All early models were also standard with 4-speed manual transmission. 3-speed auto was optional, and 5-speed manual also came after 1977 redesign. Another interesting fact is that Courier actually looked like miniature version of the F-100. At least before both trucks got redesigned for 1977. After that, Courier and then-new F-150 went their separate ways.
1972-1982 Chevrolet LUV
The same way Ford captured their import compact truck, Chevrolet got theirs. Only difference being, Chevy went to Isuzu for help. After all, they owned a large stake of shares in one of the oldest Japanese car manufacturing companies. This is how Chevrolet Light Utility Vehicle (LUV) based on Isuzu Faster was born.
Like Ford Courier, Chevy LUV too was assembled in Japan, and in chassis cab config. It too managed to avoid the chicken tax and GM only got to pay 4% instead. LUV also had the same 1,400 lbs payload. As a matter of fact, it even had very similar engine. Difference was, Isuzu’s 1.8L 4-cylinder made 75 horsepower and 88 lb-ft of torque. Unlike Courier, though, Chevy never bothered with restyling the outdated compact. Neither did they bother to offer stronger engine. Changes came rather late, in 1980, but even then LUV only yielded 80 ponies and minor cosmetic refreshments. Chevrolet knew they needed a small truck of their own, so, like their arch rival Ford, they introduced the S-10.
Similarities between Ford Courier and Chevrolet LUV were uncanny. It’s like they made them from the same mold and simply named them differently. But limited as they were, Japanese captive imports still did their job. They bough their respective manufacturers time. Time they’ll use to develop compact trucks of their own. Pickup trucks that would become largely successful.
1978-1987 Subaru BRAT
BRAT or “Bi-drive Recreational All-terrain Transporter” was Subaru’s answer to the compact pickup craze in the U.S. market during the seventies. Unlike the aforementioned Courier and LUV duo, BRAT was directly marketed by the Japanese carmaker. That’s probably one of the reasons it arrived much later than its direct competitors. Other is, Subaru lacked the means to commission it earlier. But that’s not the only thing that distinguished Subaru BRAT from the rest of the pack.
Like all modern-day Subarus, BRAT also featured mandatory four-wheel drive. Furthermore, it offered an optional T-top split roof and two rear-facing jumpseats mounted in the cargo bed. Rather unconventional way to avoid the chicken tax, but that’s exactly why Subaru decided to implement the peculiar seating arrangement. This way, BRAT wan’t a pickup truck anymore. In the eyes of a tax man, it was now a plain old family vehicle.
Prior to 1981, all BRATs were powered by 67-horsepower 1.6L horizontally opposed 4-cylinders. After the 1982 model year redesign, BRAT received slightly larger 1.8L H4 mill, now making 73 horsepower. Finally, the ultimate Subaru BRAT would have to be one with turbocharged version of the larger displacement engine. Available only for 1983 and 1984, this version developed 94 ponies and came with 3-speed auto transmission. Other models were standard with 4-speed manual trans.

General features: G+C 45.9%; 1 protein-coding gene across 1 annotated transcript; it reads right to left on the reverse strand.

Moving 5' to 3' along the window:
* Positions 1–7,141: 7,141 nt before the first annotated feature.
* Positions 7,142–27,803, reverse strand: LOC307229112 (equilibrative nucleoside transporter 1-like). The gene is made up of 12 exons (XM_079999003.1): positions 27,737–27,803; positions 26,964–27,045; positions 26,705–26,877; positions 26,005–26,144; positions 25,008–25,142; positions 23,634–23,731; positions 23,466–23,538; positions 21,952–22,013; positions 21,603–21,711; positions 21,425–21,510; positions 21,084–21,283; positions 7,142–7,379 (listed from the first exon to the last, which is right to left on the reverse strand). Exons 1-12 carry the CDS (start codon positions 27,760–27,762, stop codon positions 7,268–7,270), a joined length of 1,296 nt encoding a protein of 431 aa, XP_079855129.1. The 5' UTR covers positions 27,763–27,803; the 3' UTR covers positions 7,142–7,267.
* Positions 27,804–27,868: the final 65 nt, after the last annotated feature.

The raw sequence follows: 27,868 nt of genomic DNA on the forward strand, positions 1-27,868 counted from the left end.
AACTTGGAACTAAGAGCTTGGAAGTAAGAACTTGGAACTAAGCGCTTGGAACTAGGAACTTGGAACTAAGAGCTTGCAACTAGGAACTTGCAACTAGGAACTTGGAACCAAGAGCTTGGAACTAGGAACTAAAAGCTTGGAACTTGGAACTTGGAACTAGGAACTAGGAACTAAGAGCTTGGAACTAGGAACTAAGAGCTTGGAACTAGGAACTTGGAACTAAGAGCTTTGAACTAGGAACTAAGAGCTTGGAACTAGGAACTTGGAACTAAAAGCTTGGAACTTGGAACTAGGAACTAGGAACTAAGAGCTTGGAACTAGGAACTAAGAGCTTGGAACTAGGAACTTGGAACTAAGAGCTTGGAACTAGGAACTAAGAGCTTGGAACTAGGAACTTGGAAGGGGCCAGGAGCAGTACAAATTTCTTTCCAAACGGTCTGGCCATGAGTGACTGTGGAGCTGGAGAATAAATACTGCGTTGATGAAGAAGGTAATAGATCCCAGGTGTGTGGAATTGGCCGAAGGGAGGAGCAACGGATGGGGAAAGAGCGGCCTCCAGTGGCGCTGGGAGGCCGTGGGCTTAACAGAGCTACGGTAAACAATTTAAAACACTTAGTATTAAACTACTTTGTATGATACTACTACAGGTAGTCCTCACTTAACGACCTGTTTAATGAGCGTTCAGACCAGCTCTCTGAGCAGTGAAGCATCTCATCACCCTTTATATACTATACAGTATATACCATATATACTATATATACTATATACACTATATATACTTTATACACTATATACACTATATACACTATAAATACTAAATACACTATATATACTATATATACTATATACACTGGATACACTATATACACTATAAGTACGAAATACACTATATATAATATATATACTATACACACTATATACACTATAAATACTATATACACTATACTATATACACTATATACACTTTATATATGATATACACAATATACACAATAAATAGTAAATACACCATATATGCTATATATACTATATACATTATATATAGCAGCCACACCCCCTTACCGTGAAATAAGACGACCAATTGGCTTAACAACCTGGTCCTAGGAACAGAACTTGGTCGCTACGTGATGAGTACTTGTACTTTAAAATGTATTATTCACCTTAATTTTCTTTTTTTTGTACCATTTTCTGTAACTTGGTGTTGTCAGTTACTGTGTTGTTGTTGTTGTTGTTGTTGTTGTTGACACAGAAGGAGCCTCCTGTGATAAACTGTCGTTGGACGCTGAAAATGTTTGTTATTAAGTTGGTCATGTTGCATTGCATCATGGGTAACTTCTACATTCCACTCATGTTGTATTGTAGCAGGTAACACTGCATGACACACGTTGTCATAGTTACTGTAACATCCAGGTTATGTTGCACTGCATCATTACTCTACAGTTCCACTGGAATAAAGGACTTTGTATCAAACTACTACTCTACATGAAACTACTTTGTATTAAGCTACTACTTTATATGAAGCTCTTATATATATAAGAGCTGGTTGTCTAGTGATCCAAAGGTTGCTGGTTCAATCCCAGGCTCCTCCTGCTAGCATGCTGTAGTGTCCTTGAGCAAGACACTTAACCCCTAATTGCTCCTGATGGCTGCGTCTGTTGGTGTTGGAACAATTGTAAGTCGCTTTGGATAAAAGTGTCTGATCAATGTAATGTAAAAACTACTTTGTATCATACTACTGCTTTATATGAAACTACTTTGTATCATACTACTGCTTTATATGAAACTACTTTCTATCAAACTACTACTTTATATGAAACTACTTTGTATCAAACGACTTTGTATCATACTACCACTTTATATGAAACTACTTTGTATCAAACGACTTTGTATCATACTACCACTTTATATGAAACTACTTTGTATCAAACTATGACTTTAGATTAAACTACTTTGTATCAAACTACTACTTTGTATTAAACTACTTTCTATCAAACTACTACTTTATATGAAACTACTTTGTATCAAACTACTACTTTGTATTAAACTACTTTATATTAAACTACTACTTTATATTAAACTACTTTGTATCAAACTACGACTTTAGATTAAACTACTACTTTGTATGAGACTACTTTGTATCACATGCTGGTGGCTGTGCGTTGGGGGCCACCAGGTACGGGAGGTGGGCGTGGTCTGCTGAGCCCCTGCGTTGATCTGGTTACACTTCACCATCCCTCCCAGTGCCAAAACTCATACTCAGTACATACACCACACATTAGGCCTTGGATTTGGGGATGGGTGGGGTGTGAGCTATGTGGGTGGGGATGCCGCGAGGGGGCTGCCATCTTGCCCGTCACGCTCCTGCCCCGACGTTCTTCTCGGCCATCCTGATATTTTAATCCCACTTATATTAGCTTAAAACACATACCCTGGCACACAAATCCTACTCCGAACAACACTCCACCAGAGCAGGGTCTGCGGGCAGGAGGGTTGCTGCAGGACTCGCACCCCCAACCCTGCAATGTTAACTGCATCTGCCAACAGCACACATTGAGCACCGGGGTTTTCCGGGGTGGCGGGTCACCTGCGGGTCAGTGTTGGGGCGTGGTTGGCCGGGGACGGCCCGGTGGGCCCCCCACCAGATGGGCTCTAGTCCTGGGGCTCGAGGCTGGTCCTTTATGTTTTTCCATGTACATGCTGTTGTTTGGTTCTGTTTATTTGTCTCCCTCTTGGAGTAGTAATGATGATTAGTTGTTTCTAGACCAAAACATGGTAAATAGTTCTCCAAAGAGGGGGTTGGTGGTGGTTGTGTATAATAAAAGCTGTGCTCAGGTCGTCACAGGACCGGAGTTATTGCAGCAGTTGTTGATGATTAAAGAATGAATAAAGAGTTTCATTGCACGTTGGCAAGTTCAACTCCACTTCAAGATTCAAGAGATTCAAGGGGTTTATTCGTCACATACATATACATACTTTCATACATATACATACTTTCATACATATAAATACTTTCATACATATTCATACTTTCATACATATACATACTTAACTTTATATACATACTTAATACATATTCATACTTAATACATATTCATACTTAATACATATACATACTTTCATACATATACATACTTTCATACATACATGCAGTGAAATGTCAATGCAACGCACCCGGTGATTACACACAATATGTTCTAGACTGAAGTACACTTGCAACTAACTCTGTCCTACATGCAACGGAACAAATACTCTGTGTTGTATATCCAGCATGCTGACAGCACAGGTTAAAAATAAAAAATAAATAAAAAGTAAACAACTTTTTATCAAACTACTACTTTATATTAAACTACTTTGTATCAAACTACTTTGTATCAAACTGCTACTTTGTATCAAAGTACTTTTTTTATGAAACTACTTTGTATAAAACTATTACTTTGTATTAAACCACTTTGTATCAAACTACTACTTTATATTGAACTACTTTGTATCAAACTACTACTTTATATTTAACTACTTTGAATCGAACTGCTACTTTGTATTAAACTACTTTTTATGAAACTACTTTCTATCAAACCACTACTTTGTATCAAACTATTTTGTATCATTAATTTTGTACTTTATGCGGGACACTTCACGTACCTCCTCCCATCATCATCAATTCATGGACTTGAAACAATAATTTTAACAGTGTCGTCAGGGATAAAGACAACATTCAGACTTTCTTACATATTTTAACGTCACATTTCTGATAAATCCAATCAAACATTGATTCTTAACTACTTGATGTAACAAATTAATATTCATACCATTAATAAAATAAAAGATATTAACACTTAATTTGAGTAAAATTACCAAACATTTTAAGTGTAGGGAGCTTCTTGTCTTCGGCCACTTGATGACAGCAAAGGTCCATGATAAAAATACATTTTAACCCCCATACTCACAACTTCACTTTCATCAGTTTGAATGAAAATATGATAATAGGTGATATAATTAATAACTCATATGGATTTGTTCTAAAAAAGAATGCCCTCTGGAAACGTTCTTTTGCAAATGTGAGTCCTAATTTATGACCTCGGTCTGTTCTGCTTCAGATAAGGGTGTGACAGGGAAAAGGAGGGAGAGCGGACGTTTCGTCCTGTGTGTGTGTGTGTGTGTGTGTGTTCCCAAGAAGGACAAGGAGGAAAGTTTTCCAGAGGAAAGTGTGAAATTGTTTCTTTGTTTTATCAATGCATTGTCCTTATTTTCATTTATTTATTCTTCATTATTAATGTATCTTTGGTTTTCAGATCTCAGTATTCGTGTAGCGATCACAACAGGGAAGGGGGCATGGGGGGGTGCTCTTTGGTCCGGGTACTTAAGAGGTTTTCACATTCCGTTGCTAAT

Main reason people loved BRAT was it being different. As far as notable owners go, former president Ronald Reagan had one on his California ranch. If it was good enough for former president and Hollywood actor, then it was good enough for most of us. Only it never caught on, which is sad.
2002 Lincoln Blackwood
Lincoln Blackwood is the prime example of a wrong place – wrong time scenario. Luxurious version of Ford F-150 Crew Cab pickup never stood a chance with its high $54,495 price tag. That was 15 years ago, mind you. Moreover, luxury pickup trucks that would mostly serve as daily commuters were still frowned upon back then. Maybe it would fare better today, but that doesn’t make a difference anyway.
Due to extremely poor sales, Blackwood disappeared after only one year in the market. It did get to see 2003 model year in Mexico, though. Lincoln only managed to sell 3,356 of them in total. Although their first try at pickup truck parenting ended in disaster, Ford’s luxury division didn’t stop there. They introduced Mark LT in 2005. Since they learnt from their previous mistake, Mark LT fared much better. But still not good enough to warrant a permanent spot in Lincoln’s lineup alongside then-newly introduced F-150 Platinum.
Blackwood shared its engine with tenth generation F-150. It was offered exclusively with 5.4L Triton V8 capable of making 300 hp and 355 lb-ft of torque. Another reason it never caught on was likely a very limited cargo bed. Then again. who would have splashed $50,000 on a truck if they needed a workhorse? Moreover, it lacked some premium features usually standard for that kind of money. Goodies like power adjustable seats, for instance. All in all, Lincoln Blackwood wasn’t thought through and it became one of the automotive biggest flops of the 21st century.
1957-1959 Dodge C-Series Sweptside
C-Series pickup trucks were Dodge’s very first all-new post-war design. Built from the ground up, C-Series offered much better wheel clearance, completely new frame, single piece curved windshield, optional new Hemi V8’s, and much more. But it wouldn’t be until C-Series’ midway point that Dodge tried something really new.